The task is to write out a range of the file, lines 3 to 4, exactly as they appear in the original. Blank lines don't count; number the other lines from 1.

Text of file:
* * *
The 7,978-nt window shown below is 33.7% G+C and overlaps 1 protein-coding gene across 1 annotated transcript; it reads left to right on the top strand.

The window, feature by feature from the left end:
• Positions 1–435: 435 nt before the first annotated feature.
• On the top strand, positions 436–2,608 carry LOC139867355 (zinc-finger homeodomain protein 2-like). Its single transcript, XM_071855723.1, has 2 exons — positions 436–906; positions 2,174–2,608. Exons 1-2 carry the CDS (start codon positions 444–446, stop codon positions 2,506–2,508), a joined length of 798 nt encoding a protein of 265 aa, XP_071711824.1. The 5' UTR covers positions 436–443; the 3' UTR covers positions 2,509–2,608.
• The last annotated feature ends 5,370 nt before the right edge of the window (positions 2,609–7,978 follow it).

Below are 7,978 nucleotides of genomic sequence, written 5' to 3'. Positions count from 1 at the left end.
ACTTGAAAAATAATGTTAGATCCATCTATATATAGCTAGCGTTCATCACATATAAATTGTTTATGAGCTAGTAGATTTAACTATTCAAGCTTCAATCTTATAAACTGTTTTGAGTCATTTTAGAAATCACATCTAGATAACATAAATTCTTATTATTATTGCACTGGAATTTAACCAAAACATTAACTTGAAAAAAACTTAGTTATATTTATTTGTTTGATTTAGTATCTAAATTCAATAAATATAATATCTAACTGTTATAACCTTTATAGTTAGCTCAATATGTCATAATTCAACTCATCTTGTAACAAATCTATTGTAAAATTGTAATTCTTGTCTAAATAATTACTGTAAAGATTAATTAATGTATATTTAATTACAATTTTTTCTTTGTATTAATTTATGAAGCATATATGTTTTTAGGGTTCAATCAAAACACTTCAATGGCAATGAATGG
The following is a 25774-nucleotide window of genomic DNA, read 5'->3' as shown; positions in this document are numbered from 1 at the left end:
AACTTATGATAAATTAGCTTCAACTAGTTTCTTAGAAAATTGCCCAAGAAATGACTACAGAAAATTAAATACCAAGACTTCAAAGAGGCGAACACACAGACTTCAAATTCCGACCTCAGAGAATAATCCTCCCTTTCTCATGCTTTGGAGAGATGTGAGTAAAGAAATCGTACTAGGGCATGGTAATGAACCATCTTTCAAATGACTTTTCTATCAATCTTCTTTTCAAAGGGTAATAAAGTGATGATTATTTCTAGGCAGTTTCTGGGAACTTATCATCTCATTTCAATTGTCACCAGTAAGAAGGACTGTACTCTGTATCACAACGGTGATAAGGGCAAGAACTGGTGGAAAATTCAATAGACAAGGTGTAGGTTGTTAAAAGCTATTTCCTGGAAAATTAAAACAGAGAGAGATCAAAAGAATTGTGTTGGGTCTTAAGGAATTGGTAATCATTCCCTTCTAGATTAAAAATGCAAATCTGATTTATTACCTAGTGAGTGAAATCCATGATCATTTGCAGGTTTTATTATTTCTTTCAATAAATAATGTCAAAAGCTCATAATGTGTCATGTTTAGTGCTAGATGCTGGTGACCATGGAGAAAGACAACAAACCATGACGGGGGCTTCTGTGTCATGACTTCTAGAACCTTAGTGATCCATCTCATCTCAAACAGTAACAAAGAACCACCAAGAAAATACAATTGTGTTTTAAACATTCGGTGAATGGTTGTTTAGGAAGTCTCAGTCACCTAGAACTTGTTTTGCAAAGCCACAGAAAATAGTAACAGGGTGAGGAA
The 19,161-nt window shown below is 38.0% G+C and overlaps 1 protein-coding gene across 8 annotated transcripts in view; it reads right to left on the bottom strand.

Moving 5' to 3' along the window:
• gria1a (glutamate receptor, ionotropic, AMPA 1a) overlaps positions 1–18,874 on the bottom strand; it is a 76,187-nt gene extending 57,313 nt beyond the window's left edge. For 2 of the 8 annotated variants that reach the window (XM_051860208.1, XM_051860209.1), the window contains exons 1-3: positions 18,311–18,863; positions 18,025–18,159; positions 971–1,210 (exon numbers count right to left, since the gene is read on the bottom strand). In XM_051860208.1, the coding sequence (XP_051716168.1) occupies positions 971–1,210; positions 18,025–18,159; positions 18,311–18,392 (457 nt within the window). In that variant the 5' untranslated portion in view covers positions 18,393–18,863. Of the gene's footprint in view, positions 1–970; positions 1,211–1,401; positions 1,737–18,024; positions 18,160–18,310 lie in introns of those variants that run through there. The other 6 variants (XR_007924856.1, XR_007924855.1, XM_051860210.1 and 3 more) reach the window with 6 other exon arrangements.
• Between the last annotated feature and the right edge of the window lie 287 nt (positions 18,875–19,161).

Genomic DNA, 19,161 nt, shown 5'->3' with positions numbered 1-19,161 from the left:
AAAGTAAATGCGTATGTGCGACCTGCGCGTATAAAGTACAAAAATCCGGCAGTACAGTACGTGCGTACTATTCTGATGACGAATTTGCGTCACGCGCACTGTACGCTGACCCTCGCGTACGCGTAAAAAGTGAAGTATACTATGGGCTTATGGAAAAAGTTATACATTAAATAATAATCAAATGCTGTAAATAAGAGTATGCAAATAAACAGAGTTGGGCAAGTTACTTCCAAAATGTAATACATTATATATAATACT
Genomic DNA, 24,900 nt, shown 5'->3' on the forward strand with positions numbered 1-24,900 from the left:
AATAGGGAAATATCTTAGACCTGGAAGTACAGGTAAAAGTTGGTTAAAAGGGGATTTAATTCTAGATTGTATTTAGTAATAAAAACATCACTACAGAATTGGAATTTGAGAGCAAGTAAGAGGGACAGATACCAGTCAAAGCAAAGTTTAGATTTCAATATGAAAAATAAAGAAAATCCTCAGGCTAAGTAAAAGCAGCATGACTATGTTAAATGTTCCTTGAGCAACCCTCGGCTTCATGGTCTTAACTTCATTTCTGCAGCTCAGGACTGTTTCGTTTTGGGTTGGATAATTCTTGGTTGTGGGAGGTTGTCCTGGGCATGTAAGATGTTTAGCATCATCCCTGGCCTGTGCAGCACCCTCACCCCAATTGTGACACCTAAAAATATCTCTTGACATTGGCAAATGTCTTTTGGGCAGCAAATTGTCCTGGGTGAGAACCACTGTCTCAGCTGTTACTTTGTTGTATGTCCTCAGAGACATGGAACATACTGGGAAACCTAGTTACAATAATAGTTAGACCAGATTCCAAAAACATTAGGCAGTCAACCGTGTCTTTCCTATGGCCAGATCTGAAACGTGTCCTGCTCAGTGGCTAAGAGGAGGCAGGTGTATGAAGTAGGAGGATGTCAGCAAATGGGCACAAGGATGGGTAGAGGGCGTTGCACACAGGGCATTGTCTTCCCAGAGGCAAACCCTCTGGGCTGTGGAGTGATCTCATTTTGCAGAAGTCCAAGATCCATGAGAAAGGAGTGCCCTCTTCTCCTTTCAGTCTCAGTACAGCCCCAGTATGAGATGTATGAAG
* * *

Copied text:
• Positions 1–435: 435 nt before the first annotated feature.
• On the top strand, positions 436–2,608 carry LOC139867355 (zinc-finger homeodomain protein 2-like). Its single transcript, XM_071855723.1, has 2 exons — positions 436–906; positions 2,174–2,608. Exons 1-2 carry the CDS (start codon positions 444–446, stop codon positions 2,506–2,508), a joined length of 798 nt encoding a protein of 265 aa, XP_071711824.1. The 5' UTR covers positions 436–443; the 3' UTR covers positions 2,509–2,608.